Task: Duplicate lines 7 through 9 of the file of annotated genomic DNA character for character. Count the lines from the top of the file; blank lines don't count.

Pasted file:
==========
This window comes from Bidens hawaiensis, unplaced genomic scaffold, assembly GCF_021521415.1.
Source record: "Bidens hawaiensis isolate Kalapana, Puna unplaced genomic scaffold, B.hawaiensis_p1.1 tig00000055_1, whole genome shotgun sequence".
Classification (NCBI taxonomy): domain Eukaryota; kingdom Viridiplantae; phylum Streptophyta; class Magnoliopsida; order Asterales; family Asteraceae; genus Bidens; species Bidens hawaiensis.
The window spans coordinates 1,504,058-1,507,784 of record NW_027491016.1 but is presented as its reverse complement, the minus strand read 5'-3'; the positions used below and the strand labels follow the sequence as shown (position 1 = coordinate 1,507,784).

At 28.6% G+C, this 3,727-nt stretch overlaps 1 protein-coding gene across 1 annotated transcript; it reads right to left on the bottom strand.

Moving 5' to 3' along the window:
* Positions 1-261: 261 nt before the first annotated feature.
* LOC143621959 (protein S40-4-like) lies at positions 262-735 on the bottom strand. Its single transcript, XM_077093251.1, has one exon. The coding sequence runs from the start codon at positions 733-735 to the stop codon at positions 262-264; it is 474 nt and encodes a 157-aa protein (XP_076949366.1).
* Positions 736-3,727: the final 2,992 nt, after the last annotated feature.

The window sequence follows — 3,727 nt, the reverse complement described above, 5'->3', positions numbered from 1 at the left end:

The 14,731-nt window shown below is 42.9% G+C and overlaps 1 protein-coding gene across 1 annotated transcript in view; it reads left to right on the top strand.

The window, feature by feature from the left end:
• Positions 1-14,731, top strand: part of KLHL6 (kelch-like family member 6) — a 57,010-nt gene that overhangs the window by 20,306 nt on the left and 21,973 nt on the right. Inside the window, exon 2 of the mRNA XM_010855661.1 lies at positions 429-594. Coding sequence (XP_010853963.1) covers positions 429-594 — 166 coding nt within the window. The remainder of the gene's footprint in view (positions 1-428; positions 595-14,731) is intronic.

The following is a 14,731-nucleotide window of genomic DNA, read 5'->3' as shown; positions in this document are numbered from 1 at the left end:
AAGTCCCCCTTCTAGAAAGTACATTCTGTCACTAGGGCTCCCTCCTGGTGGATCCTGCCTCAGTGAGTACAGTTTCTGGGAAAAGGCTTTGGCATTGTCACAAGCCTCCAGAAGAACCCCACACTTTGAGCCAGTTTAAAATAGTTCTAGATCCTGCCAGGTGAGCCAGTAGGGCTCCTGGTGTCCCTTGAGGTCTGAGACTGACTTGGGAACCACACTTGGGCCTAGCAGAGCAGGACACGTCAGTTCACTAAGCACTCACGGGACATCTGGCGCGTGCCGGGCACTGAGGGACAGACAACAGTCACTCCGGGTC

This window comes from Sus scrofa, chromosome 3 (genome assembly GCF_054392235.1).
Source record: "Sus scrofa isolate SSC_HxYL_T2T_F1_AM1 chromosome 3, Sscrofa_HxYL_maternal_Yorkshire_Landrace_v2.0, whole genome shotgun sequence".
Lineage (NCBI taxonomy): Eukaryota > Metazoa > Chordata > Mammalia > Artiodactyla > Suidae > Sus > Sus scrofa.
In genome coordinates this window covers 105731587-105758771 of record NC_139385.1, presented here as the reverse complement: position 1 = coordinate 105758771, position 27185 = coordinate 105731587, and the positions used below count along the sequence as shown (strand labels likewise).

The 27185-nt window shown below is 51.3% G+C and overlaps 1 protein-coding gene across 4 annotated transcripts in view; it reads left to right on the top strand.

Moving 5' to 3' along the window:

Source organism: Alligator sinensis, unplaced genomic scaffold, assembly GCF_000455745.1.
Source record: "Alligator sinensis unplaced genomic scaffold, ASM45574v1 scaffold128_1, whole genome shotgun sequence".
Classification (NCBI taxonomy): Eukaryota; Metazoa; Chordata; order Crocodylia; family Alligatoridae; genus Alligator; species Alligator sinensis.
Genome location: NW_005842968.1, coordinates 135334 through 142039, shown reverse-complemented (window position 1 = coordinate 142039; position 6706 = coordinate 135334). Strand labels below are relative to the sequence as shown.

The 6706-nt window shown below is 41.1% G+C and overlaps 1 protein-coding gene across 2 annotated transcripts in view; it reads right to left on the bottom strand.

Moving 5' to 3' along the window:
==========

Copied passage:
* Positions 1-261: 261 nt before the first annotated feature.
* LOC143621959 (protein S40-4-like) lies at positions 262-735 on the bottom strand. Its single transcript, XM_077093251.1, has one exon. The coding sequence runs from the start codon at positions 733-735 to the stop codon at positions 262-264; it is 474 nt and encodes a 157-aa protein (XP_076949366.1).
* Positions 736-3,727: the final 2,992 nt, after the last annotated feature.